# The Unapologetic Mathematician

## Root Strings

First, a lemma: given a root system $\Phi$, let $\alpha$ and $\beta$ be nonproportional roots. That is, $\beta\neq\pm\alpha$. Then if $\langle\alpha,\beta\rangle>0$ — if the angle between the vectors is strictly acute — then $\alpha-\beta$ is also a root. On the other hand, if $\langle\alpha,\beta\rangle<0$ then $\alpha+\beta$ is also a root. We know that $-\beta$ is a root. If we replace $\beta$ with $-\beta$ we can see that the second of these assertions follows from the first, so we just need to prove that one.

We know that $\langle\alpha,\beta\rangle$ is positive if and only if $\alpha\rtimes\beta$ is. So let’s look at the table we worked up last time. We see that when $\alpha\rtimes\beta$ is positive, then either that or $\beta\rtimes\alpha$ equals ${1}$. If it’s $\alpha\rtimes\beta$, then $\sigma_\beta(\alpha)=\alpha-(\alpha\rtimes\beta)\beta=\alpha-\beta$

is a root. On the other hand, if $\beta\rtimes\alpha=1$ then $\alpha-\beta=-\sigma_\alpha(\beta)$ is a root.

So given two nonproportional and nonorthogonal roots $\alpha$ and $\beta$ we’re guaranteed to have more than one vector of the form $\beta+k\alpha$ for some integer $k$ in the root system $\Phi$. We call the collection of all such vectors in $\Phi$ the $\alpha$-string through $\beta$.

Let $r$ be the largest integer so that $\beta-r\alpha\in\Phi$, and let $q$ be the largest integer so that $\beta+q\alpha\in\Phi$. I say that the root string is unbroken. That is, $\beta+k\alpha\in\Phi$ for all $-r\leq k\leq q$.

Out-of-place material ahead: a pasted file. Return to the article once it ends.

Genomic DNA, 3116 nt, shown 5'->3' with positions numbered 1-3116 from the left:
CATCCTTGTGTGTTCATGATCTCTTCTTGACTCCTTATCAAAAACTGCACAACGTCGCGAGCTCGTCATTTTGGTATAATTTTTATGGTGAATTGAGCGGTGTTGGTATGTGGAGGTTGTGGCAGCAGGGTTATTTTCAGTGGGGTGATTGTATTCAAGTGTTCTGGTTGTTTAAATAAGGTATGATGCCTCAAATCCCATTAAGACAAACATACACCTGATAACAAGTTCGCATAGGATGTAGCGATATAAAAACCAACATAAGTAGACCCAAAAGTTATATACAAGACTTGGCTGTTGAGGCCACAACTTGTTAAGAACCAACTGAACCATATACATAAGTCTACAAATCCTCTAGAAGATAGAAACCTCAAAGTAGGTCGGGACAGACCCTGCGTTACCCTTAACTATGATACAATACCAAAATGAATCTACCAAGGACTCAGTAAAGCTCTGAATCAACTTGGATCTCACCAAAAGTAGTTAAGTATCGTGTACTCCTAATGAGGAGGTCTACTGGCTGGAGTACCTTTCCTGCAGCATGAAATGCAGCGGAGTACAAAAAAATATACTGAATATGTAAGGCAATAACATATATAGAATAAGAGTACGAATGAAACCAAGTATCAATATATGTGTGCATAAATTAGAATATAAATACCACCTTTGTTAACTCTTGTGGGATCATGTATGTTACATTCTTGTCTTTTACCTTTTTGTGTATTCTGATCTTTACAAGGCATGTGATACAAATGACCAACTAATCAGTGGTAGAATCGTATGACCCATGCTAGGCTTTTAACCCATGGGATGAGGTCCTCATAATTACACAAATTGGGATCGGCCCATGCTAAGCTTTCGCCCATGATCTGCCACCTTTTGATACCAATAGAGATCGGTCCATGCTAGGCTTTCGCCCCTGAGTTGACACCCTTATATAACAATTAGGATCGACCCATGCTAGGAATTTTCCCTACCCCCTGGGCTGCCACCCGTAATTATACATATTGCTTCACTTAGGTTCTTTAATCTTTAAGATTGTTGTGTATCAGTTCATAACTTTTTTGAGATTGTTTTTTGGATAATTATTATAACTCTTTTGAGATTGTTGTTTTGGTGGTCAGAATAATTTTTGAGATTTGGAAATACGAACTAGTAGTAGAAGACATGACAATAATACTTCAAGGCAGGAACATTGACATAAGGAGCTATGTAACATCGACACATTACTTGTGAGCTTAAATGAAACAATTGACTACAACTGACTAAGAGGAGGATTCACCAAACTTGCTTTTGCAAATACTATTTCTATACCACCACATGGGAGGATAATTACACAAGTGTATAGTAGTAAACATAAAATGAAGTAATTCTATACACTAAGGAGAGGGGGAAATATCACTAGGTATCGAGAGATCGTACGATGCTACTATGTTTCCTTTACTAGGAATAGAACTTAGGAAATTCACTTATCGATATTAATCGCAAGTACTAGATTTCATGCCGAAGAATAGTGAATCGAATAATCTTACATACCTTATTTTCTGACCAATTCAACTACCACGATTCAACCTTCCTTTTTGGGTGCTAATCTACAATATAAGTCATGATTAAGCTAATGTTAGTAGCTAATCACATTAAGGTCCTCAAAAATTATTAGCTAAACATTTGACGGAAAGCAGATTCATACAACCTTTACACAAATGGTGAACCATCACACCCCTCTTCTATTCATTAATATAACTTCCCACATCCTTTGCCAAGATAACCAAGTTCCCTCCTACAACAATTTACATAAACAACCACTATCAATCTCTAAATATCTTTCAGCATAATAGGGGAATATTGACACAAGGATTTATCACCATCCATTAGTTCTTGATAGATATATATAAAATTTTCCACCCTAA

Indeed, if there’s some integer $k$ so that $\beta+k\alpha\notin\Phi$, then we can find $p$ and $s$ with $-r\leq p so that \displaystyle\begin{aligned}\beta+p\alpha&\in\Phi\\\beta+(p+1)\alpha&\notin\Phi\\\beta+(s-1)\alpha&\notin\Phi\\\beta+s\alpha&\in\Phi\end{aligned}

But then the above lemma tells us that $\langle\alpha,\beta+p\alpha\rangle\geq0$, while $\langle\alpha,\beta+s\alpha\rangle\leq0$. Subtracting, we find \displaystyle\begin{aligned}\langle\alpha,\beta+p\alpha\rangle-\langle\alpha,\beta+s\alpha\rangle&=\langle\alpha,(\beta+p\alpha)-(\beta+s\alpha)\rangle\\&=\langle\alpha,(p-s)\alpha\\&=(p-s)\langle\alpha,\alpha\rangle\end{aligned}

The two inequalities tell us that this difference should be positive, but $\langle\alpha,\alpha\rangle$ is positive and $p-s$ is negative. Thus we have a contradiction, and the root string must be unbroken from $\beta-r\alpha$ to $\beta+q\alpha$.

We can also tell that $\sigma_\alpha$ just adds a positive or negative multiple of $\alpha$ to any root. Then it’s clear from the geometry that $\sigma_\alpha$ just reverses a root string end to end. That is, $\sigma_\alpha(\beta+q\alpha)=\beta-r\alpha$. But we can also calculate \displaystyle\begin{aligned}\sigma_\alpha(\beta+q\alpha)&=\sigma_\alpha(\beta)+q\sigma_\alpha(\alpha)\\&=\beta-(\beta\rtimes\alpha)\alpha-q\alpha\\&=\beta-((\beta\rtimes\alpha)+q)\alpha\\&=\beta-r\alpha\end{aligned}

Thus $r-q=\beta\rtimes\alpha$. And so the length of the $\alpha$ string through $\beta$ can be no more than $4$.

January 29, 2010 Posted by | Geometry, Root Systems | 6 Comments